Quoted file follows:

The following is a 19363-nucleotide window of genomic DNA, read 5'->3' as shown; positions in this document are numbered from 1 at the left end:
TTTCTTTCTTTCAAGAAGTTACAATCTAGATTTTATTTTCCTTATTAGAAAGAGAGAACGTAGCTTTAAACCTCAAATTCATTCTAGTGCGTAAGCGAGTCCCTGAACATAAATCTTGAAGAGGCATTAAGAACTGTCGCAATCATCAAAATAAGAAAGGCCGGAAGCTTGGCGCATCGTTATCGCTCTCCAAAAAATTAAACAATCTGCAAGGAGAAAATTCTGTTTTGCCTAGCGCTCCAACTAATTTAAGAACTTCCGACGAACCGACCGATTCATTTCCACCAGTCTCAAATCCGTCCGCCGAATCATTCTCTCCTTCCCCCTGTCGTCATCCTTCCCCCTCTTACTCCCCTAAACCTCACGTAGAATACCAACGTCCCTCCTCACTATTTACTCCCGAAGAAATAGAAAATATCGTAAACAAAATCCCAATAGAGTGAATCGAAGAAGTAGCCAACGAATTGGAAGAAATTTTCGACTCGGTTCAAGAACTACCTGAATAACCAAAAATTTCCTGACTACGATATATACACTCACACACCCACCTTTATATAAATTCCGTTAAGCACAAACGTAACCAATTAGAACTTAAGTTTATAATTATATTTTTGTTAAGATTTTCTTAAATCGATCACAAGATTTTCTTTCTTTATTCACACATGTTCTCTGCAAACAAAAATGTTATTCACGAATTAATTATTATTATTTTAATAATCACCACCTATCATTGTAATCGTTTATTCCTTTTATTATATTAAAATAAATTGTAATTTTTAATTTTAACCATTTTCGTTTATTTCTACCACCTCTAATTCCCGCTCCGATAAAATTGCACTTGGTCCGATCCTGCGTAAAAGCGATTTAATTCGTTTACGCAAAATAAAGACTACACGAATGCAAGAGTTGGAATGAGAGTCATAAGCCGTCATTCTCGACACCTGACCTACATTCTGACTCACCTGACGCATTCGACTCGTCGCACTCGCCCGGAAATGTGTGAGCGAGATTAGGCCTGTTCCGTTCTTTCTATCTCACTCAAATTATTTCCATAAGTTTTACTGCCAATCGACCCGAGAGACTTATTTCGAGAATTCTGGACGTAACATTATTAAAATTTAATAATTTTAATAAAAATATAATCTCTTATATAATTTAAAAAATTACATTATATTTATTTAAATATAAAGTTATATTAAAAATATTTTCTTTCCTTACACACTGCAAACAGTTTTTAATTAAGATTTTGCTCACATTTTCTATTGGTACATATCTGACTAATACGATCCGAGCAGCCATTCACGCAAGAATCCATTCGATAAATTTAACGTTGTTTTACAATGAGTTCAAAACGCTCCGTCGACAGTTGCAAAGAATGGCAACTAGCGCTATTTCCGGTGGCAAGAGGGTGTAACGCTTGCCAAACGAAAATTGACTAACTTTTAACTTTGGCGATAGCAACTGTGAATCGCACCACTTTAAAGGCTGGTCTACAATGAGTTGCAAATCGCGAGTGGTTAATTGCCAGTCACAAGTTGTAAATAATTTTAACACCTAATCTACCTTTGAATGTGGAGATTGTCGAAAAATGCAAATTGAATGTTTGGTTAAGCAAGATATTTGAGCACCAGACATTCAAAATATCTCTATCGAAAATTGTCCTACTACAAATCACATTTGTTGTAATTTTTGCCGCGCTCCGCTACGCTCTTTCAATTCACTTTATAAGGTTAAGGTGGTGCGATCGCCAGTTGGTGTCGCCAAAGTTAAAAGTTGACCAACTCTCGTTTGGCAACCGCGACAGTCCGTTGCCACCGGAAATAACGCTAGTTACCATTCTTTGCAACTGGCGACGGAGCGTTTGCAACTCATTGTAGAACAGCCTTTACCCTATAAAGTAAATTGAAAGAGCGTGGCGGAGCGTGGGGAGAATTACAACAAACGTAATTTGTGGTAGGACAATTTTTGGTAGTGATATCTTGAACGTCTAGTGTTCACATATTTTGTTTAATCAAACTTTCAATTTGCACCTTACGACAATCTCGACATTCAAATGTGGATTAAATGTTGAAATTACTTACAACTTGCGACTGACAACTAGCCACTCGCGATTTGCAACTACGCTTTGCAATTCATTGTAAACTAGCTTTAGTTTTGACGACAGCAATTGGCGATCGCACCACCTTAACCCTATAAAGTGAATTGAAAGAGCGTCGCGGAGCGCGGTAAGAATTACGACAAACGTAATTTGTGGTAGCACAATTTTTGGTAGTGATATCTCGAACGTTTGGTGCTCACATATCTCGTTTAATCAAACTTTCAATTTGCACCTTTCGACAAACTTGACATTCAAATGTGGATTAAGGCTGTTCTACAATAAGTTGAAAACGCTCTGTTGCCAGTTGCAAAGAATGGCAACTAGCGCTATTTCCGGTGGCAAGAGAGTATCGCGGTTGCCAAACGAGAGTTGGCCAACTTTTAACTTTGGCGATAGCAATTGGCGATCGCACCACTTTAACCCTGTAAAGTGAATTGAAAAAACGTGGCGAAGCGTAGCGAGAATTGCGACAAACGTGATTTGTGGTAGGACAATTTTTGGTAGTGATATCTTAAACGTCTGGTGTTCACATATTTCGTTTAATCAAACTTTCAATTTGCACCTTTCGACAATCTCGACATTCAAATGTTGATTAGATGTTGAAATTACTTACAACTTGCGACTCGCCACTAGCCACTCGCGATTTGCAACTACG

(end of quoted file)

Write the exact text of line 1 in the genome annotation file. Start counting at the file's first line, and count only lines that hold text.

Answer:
The following is a 19363-nucleotide window of genomic DNA, read 5'->3' as shown; positions in this document are numbered from 1 at the left end: